Unlike recent years, 2014 saw some Super Bowl ads for tech companies that were actually... good? Inconceivable! We've gathered them all here, in easily processed ranking form. As always, all rankings are totally subjective and legally binding.
This fell a little flat; it does a good job educating people what exactly Sonos does, but doesn't necessarily make a case for why you'd want the music in your rooms to be as territorial as post-apocalyptic tribal warlords.
Ellen! America loves Ellen. I was on a little bit of a time delay, and this was the first ad I fast-forwarded through.
Honest to goodness, when ScarJo said "if only I could make this message go viral" I thought she was going to pull out a pamphlet about West Bank occupation.
I don't mind that the idea of the internet IRL has already been done—and better—as much as I do that this feels like a lazy look at the internet IRL. A "Click Here" muscleman? Who are those twins supposed to be, porn? This feels like what someone's grandmother thinks the internet might be like based on what people say at Thanksgiving.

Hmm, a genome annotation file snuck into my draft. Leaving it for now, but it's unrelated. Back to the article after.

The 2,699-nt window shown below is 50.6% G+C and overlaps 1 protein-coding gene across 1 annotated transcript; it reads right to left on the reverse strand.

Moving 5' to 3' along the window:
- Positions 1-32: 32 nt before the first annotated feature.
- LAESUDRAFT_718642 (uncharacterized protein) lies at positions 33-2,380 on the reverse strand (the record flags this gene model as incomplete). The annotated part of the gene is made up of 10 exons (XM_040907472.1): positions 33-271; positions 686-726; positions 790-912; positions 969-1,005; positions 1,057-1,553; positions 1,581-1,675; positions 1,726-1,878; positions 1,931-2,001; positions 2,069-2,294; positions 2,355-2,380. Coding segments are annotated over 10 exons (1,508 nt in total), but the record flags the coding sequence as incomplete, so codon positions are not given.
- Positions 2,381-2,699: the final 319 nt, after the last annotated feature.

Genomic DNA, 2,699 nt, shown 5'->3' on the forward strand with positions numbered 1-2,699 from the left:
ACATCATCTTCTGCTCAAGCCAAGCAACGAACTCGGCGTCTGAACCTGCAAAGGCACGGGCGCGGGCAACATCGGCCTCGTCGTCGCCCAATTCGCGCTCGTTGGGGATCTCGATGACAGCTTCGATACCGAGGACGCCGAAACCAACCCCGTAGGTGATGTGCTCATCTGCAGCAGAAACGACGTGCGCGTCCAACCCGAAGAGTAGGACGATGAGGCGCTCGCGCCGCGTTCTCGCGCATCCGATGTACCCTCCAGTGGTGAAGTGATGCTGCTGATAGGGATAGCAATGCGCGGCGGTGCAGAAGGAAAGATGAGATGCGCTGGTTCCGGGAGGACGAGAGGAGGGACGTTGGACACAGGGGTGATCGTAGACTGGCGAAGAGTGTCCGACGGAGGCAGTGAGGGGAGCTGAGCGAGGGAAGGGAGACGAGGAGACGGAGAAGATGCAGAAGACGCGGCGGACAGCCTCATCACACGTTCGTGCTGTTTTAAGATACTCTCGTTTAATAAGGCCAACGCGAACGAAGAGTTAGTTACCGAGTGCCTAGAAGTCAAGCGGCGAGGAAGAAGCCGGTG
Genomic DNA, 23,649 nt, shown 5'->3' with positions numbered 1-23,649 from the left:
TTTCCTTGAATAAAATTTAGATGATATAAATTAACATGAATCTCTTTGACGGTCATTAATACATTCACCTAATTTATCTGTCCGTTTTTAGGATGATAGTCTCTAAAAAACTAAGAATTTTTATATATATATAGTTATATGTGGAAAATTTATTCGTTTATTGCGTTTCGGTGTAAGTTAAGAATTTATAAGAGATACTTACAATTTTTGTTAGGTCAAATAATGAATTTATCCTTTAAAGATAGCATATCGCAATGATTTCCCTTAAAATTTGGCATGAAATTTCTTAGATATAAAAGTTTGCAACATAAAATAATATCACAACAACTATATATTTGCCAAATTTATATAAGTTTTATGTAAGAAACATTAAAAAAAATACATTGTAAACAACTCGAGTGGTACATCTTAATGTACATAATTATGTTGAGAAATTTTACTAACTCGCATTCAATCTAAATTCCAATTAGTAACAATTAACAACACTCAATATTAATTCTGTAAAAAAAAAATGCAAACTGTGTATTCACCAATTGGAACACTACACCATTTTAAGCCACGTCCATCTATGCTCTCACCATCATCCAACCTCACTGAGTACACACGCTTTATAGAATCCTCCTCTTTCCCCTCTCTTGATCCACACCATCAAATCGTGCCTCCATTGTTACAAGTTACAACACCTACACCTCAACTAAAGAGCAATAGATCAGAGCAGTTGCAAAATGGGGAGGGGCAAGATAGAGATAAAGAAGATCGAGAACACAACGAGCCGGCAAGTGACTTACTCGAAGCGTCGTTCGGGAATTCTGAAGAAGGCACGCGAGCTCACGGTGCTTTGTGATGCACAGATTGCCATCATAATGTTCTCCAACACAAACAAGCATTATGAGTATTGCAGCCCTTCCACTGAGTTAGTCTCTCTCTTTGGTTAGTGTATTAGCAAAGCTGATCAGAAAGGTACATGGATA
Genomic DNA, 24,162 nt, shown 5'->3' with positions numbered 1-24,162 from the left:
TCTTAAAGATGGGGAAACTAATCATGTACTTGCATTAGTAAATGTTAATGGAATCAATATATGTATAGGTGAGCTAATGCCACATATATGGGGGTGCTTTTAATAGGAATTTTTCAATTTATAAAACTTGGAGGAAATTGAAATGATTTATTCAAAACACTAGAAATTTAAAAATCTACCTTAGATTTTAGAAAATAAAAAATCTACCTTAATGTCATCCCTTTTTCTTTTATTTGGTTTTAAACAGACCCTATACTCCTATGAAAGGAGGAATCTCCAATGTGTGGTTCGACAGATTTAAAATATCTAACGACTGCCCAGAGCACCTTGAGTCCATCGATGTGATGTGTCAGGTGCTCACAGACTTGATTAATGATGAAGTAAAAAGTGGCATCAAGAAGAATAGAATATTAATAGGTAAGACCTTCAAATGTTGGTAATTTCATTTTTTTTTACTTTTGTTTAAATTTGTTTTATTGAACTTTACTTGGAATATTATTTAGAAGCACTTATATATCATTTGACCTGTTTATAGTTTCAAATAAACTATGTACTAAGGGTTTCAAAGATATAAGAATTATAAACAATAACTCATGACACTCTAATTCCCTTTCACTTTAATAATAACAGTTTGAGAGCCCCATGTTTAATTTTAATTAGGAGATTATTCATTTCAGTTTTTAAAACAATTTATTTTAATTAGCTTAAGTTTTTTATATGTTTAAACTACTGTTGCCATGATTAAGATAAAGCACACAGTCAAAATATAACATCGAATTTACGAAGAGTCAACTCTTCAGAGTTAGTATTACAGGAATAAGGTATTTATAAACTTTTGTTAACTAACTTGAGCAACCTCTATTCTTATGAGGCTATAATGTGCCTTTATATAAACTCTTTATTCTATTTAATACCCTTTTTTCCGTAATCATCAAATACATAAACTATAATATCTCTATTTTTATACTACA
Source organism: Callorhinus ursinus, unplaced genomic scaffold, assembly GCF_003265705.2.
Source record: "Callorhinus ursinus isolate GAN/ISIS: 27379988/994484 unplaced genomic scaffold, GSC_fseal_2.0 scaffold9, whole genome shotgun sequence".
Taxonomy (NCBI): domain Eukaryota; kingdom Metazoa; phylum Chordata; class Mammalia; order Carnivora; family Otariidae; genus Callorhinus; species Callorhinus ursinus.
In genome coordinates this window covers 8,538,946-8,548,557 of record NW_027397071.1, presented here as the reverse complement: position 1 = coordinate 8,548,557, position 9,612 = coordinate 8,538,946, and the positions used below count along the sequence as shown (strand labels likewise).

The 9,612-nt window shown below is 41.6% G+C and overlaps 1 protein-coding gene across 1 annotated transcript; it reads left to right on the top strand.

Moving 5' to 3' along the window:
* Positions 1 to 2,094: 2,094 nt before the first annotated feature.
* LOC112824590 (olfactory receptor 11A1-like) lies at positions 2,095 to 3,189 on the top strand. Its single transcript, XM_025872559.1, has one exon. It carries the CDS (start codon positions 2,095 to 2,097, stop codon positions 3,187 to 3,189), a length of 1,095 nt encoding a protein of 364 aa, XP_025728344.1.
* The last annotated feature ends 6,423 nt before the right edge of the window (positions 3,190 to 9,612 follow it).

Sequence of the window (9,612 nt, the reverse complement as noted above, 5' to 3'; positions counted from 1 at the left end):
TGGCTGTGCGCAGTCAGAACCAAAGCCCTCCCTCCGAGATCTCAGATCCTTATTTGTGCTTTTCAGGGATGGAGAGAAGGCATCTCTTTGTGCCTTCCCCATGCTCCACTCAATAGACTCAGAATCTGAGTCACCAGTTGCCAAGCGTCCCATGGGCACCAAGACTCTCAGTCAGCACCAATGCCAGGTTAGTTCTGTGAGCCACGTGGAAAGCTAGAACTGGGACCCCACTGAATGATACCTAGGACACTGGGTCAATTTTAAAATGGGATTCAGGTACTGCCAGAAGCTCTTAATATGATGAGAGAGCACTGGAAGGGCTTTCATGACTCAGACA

That's some mid-tier quality beefcake right there.
A great message, made a little less powerful only because GoldiBlox had an even better ad that they couldn't run because the Beastie Boys sued them to oblivion.
After years of selling itself with gross sexxxytime, GoDaddy takes the empowerment route. That's good! So is John Turturro. Only points off are that I can't find Gwen's website anywhere.
It is amazing what mankind can do. The only reason this isn't the best is that I can direct you over to the full video right here instead. Watch it.
RadioShack, the US's answer to Maplins, crams a tonne of 80s references into this clip: Mary Lou Retton, Hulk Hogan, Erik Estrada, Alf (!), Dee Snyder, Cliff Clavin, Jason, Devo, Kid n' Play, California Raisins, the owl from Clash of the Titans, Qbert, Teen Wolf, Chucky, Sgt. Slaughter, the Delorean from Back to the Future, Slimer, and whoever this is (the one who's not Ponch):
Anyways, this ad was basically made specifically for 32-year-olds who watched a lot of TV growing up, which means I loved it very much.
The best. Seriously. We've knocked Microsoft for its advertising incompetence in the past, but showing America the future that's possible today, in a way that's sentimental but not overwrought, takes a deft robo-hand. This was the best commercial of any kind last night